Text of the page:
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Michael Via, chief investment officer at Tampa, Fla.-based Frantzen Capital Management, said stocks will get a second wind as institutional investors pour money into the market.


Frantzen Large Cap Growth Fund


Frantzen Small Cap Growth Fund

, started as separately managed accounts, are now available as mutual funds. They're rated five and four stars, respectively, by Morningstar. The highest rating is five stars.

Each fund has fallen 43% in the 12 months through March 31. In comparison, the

Russell 2000 Growth Index

, measuring small caps, has declined 36%, and the large-company

Russell 1000 Growth Index

has dropped 34%. The benchmark

S&P 500 Index

has retreated from a 2009 high of 929 reached earlier this month after hitting as low as 677 on March 9.

Frantzen Large Cap Growth Fund's three largest holdings are


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.'s Fund Manager Five Spot

is where America's top mutual fund managers give their best stock picks in five fast and furious questions.

Are you a bull or a bear?


Despite the recent upturn, we are still bullish. Much of the rally has been the result of bottom fishing and retail accumulation of the more beaten-down stocks. A record amount of institutional money still sits on the sidelines. When this money is put to work, money managers will likely be buying higher-quality stocks with solid fundamentals and earnings growth. As a result, we see a second leg to the rally that is led more by market leaders as institutional investors cannot risk losing further upside by remaining in cash.

What is your top stock pick?


We have recently added

Atwood Oceanics


to the Frantzen Small Cap Growth portfolio. Atwood has never missed a beat, consistently growing its top line through a global recession and volatile energy demand and prices. An offshore driller, the stock has traded down with the price of oil despite rising earnings and earnings forecasts. A price-to-earnings multiple in the low single digits further adds to the appeal. We believe the stock has substantial upside price potential even with a leveling off in energy prices.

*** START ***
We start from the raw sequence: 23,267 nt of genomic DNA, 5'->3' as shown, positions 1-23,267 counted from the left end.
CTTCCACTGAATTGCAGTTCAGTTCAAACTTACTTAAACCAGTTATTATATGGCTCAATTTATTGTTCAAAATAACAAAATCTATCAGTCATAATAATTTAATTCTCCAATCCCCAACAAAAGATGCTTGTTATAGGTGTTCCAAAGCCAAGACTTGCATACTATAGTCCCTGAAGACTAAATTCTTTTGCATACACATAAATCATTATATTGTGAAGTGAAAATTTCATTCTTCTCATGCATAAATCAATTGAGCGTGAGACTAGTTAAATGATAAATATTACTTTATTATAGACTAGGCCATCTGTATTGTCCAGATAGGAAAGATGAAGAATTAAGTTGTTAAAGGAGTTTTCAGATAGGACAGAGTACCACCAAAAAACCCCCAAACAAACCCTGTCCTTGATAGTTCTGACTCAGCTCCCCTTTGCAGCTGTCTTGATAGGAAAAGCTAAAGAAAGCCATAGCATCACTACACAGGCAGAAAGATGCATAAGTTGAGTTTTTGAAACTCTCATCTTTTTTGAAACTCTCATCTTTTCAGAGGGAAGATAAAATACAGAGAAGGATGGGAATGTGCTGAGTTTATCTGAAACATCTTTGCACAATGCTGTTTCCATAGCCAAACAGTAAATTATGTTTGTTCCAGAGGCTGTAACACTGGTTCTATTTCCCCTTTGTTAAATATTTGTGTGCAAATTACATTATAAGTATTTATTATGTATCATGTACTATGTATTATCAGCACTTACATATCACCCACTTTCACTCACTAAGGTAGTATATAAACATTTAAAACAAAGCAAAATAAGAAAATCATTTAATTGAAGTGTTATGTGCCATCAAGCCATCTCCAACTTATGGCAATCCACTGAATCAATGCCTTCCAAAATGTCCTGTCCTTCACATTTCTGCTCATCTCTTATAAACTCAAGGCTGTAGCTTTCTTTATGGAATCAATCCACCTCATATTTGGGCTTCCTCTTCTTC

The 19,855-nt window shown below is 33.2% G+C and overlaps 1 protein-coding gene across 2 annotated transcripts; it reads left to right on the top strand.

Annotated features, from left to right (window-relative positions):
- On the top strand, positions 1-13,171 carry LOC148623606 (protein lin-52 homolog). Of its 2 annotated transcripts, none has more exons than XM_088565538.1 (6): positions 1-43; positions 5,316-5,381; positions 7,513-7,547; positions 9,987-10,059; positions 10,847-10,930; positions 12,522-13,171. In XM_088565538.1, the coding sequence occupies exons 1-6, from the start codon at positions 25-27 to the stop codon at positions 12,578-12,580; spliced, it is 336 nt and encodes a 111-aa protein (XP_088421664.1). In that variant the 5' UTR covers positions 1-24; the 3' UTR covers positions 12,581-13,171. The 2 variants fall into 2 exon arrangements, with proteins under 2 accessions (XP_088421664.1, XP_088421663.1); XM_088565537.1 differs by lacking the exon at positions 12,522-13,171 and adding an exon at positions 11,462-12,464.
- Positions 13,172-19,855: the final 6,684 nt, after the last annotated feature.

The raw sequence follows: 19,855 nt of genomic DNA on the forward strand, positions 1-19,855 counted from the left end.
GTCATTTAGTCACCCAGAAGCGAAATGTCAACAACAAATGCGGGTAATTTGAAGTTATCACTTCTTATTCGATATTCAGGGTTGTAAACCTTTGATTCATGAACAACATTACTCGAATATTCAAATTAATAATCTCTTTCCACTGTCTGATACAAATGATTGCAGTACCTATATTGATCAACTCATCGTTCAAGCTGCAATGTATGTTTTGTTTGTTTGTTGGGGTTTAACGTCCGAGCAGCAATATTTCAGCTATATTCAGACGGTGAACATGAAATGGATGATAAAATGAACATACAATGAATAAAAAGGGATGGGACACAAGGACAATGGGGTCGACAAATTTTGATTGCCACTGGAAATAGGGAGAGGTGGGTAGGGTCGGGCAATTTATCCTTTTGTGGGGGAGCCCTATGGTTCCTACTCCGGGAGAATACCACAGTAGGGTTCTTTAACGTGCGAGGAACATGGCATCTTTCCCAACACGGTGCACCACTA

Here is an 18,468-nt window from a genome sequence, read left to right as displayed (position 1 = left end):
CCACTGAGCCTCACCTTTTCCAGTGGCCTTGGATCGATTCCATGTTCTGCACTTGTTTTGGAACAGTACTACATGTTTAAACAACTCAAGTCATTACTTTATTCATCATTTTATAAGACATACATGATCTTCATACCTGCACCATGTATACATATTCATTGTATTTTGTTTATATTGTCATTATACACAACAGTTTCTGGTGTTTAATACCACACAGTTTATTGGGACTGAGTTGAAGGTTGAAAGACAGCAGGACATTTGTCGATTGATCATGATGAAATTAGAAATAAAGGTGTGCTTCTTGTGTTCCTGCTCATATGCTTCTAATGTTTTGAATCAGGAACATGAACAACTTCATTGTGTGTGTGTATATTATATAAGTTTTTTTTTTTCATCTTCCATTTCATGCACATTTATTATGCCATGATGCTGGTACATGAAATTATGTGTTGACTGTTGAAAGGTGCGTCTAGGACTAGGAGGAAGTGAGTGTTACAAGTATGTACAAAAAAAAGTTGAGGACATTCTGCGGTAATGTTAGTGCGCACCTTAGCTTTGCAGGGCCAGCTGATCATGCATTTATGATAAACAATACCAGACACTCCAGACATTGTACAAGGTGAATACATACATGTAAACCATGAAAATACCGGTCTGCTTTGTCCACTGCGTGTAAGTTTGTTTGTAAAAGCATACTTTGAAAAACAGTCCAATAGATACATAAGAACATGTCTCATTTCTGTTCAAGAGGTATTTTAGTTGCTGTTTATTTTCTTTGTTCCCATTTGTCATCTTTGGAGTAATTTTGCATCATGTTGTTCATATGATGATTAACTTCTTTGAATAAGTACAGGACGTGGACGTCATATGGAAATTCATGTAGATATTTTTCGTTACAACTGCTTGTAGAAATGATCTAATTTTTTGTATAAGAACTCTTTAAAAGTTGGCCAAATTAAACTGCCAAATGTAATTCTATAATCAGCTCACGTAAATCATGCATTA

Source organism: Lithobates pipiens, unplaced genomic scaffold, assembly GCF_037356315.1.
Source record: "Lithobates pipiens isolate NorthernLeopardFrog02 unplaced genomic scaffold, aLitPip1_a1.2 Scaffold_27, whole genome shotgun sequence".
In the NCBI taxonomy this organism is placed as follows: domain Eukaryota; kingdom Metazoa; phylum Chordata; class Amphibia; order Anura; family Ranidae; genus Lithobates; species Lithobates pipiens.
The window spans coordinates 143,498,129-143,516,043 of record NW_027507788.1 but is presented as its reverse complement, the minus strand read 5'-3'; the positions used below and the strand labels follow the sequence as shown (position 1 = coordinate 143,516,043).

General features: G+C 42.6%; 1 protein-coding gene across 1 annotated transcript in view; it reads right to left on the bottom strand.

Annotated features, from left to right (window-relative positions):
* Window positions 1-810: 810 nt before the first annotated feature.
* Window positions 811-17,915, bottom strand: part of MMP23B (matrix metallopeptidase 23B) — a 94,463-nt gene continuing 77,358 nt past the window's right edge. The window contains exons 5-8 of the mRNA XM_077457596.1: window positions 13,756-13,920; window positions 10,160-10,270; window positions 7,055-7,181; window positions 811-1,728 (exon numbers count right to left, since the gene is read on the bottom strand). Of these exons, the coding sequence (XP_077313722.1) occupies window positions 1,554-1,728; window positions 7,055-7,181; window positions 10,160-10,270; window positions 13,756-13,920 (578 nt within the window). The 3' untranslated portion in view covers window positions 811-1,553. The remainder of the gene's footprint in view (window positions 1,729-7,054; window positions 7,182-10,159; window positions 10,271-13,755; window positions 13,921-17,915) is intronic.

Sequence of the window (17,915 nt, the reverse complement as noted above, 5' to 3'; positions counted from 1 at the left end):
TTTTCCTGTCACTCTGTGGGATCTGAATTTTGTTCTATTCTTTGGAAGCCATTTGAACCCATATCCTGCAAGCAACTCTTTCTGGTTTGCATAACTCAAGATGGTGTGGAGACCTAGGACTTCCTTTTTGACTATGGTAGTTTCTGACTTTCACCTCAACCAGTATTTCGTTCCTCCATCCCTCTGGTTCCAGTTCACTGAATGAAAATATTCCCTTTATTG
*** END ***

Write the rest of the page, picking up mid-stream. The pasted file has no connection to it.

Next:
What is your top "beneath the radar," or "sleeper," stock pick?


While largely unknown,


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has been steadily growing by introducing a proven concept into new geographic regions. PriceSmart owns and operates discount warehouse clubs in Central America and the Caribbean. While common in much of the developed world, consumers in these regions are now becoming attracted to the "one-stop shopping" theme in addition to added savings by buying in bulk. We believe the stock is undervalued and yet to appear on the radar screen of institutional buyers.

What is your favorite sector?


Some of the latest economic data suggest consumer discretionary should continue to outpace the broader market. We continue to remain overweight in this sector as the U.S. looks to lead the way out of a global recession.

What sector would you avoid?


Especially after the recent bounce in financials, we believe this sector should be avoided. The overwhelming majority of EPS estimates are sharply lower for the foreseeable future and there are still too many question marks regarding government intervention and possible policy change.

Before joining, Gregg Greenberg was a writer and segment producer for CNBC's Closing Bell. He previously worked at FleetBoston and Lehman Brothers in their Private Client Services divisions, covering high net-worth individuals and midsize hedge funds. Greenberg attended New York University's School of Business and Economic Reporting. He also has an M.B.A. from Cornell University's Johnson School of Business, and a B.A. in history from Amherst College.